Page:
Are InfiniBand's Days Numbered?
February 10, 2014
InfiniBand (IB) has been something of an anomaly for years now. While it's clearly the fastest storage interface, it's mainly supplied only by Mellanox with Intel providing some products. The reason for this is that IB services a few niches where ultimate performance and low latency matter, such as high-performance computing (HPC) and financial systems. The broader markets are serviced by Fibre Channel, which is gradually being supplanted by Ethernet, due to cost and performance.
IB technology leads the storage industry, with 56Gb/sec links available, which leads Fibre Channel’s 16Gb/sec product by a wide margin. InfiniBand is priced fairly aggressively against Fibre Channel, but the latter’s entrenched position a few years back slowed IB’s acceptance in the market, coupled with ease of deployment issues.
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With HPC, financial systems, and big data growing at good rates, it would seem that IB should enjoy a glowing future, but there are dark clouds on the horizon.
IB gets its performance from Remote Direct Memory Access (RDMA), which allows an application to write data directly into the memory of the target system, without having in-memory copies and I/O stack software to slow it down. That technology is now appearing in the Ethernet market, provided by Chelsio and, surprisingly, Mellanox itself.
Chelsio and Mellanox have rival architectures, with Mellanox’ RoCE (RDMA over Converged Ethernet) requiring a lossless Ethernet infrastructure, though it might perform slightly faster than iWARP from Chelsio. Both of the Ethernet solutions are available in 40Gb/sec configurations; Mellanox also supports a 56Gb/sec capability.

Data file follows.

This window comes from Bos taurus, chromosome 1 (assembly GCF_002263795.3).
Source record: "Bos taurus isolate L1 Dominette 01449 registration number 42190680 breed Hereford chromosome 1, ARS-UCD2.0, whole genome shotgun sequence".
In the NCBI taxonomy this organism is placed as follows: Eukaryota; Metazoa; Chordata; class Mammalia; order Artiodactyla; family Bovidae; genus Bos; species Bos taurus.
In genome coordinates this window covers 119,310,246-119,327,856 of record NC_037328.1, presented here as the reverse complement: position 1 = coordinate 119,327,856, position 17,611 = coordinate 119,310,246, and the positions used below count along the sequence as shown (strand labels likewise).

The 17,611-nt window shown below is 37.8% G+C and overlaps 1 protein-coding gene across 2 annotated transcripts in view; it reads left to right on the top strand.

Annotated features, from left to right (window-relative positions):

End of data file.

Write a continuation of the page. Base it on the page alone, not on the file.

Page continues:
Performance benchmarking indicates that Ethernet RDMA performs close enough to IB that the advantage enjoyed by IB in the past is negated.
Both Ethernet solutions at 40Gb/sec are relatively new, though both companies have years of experience in RDMA designs. The issue is projecting whether we will see Ethernet take business from IB, or if IB will sail serenely onward.
[Read Jim O'Reilly's thoughts on the rise of 10GbE in "Will 2014 Be The Year Of 10 Gigabit Ethernet?"]
Mellanox is firmly on both sides of the debate, with a versatile solution that can be tailored to either; it should thrive whichever way the decision goes. At the same time, Mellanox's recent emphasis on Ethernet and its creation of RoCE indicate the company's sense of the market.
With a version of Fibre Channel over Ethernet (FCoE) and cheap alternatives such as iSCSI providing good performance for block I/O, the SAN space is moving to Ethernet and Fibre Channel looks to be fading. Also, there is massive expansion of object storage, again using Ethernet interfaces. The net result is that in about five years, Ethernet will be the strongly dominant storage interface.
That isolates IB, and the fact that Ethernet is close in performance and latency removes the strongest raison d’etre for IB. Ethernet should enjoy the benefits of huge volumes, and has the advantage of many vendors driving its evolution. As a result, IB looks also to be a candidate for Ethernet convergence.
The next step in the Ethernet community appears to be 100Gb/sec using four connections per link. I suspect IB will have a product with those parameters, but the cost of PHY development likely means that there won’t be a “140Gb/sec” IB product. This is probably the cross-over point where Ethernet is preferable to IB.
The Fibre Channel folks are talking up 32Gb/sec and beyond, but their schedule will give them a slower product than 40Gb/sec Ethernet/IB in maybe two years. To get to anything like parity with Ethernet and IB, Fibre Channel has to go to multiple connections per link, and that is even further out. And even when it gets there, there’s that pesky RDMA advantage that both Ethernet and IB enjoy. Enough said.
There will still be IB (and Fibre Channel) around a decade from now, since the industry is surprisingly conservative and technologies have passionate adherents, but the writing is on the wall, and Ethernet looks likely to own storage at some point.